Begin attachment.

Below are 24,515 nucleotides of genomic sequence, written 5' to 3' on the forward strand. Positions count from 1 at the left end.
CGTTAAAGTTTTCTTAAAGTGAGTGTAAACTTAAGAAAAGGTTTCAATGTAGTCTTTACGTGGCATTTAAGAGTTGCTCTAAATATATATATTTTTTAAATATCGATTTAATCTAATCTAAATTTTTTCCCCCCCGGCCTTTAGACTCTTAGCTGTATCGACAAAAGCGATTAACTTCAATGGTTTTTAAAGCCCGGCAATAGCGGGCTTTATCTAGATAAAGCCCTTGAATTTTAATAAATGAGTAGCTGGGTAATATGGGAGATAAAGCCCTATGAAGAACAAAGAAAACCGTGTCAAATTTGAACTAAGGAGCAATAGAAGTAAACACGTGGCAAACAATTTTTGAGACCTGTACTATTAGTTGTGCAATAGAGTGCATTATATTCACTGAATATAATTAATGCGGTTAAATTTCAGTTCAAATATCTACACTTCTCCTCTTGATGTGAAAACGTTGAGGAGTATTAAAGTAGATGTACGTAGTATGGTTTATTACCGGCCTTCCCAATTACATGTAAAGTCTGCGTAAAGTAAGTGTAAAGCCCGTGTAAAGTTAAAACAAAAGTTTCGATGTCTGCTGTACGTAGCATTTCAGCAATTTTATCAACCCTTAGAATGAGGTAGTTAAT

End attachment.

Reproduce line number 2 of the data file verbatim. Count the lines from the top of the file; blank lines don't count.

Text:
CGTTAAAGTTTTCTTAAAGTGAGTGTAAACTTAAGAAAAGGTTTCAATGTAGTCTTTACGTGGCATTTAAGAGTTGCTCTAAATATATATATTTTTTAAATATCGATTTAATCTAATCTAAATTTTTTCCCCCCCGGCCTTTAGACTCTTAGCTGTATCGACAAAAGCGATTAACTTCAATGGTTTTTAAAGCCCGGCAATAGCGGGCTTTATCTAGATAAAGCCCTTGAATTTTAATAAATGAGTAGCTGGGTAATATGGGAGATAAAGCCCTATGAAGAACAAAGAAAACCGTGTCAAATTTGAACTAAGGAGCAATAGAAGTAAACACGTGGCAAACAATTTTTGAGACCTGTACTATTAGTTGTGCAATAGAGTGCATTATATTCACTGAATATAATTAATGCGGTTAAATTTCAGTTCAAATATCTACACTTCTCCTCTTGATGTGAAAACGTTGAGGAGTATTAAAGTAGATGTACGTAGTATGGTTTATTACCGGCCTTCCCAATTACATGTAAAGTCTGCGTAAAGTAAGTGTAAAGCCCGTGTAAAGTTAAAACAAAAGTTTCGATGTCTGCTGTACGTAGCATTTCAGCAATTTTATCAACCCTTAGAATGAGGTAGTTAAT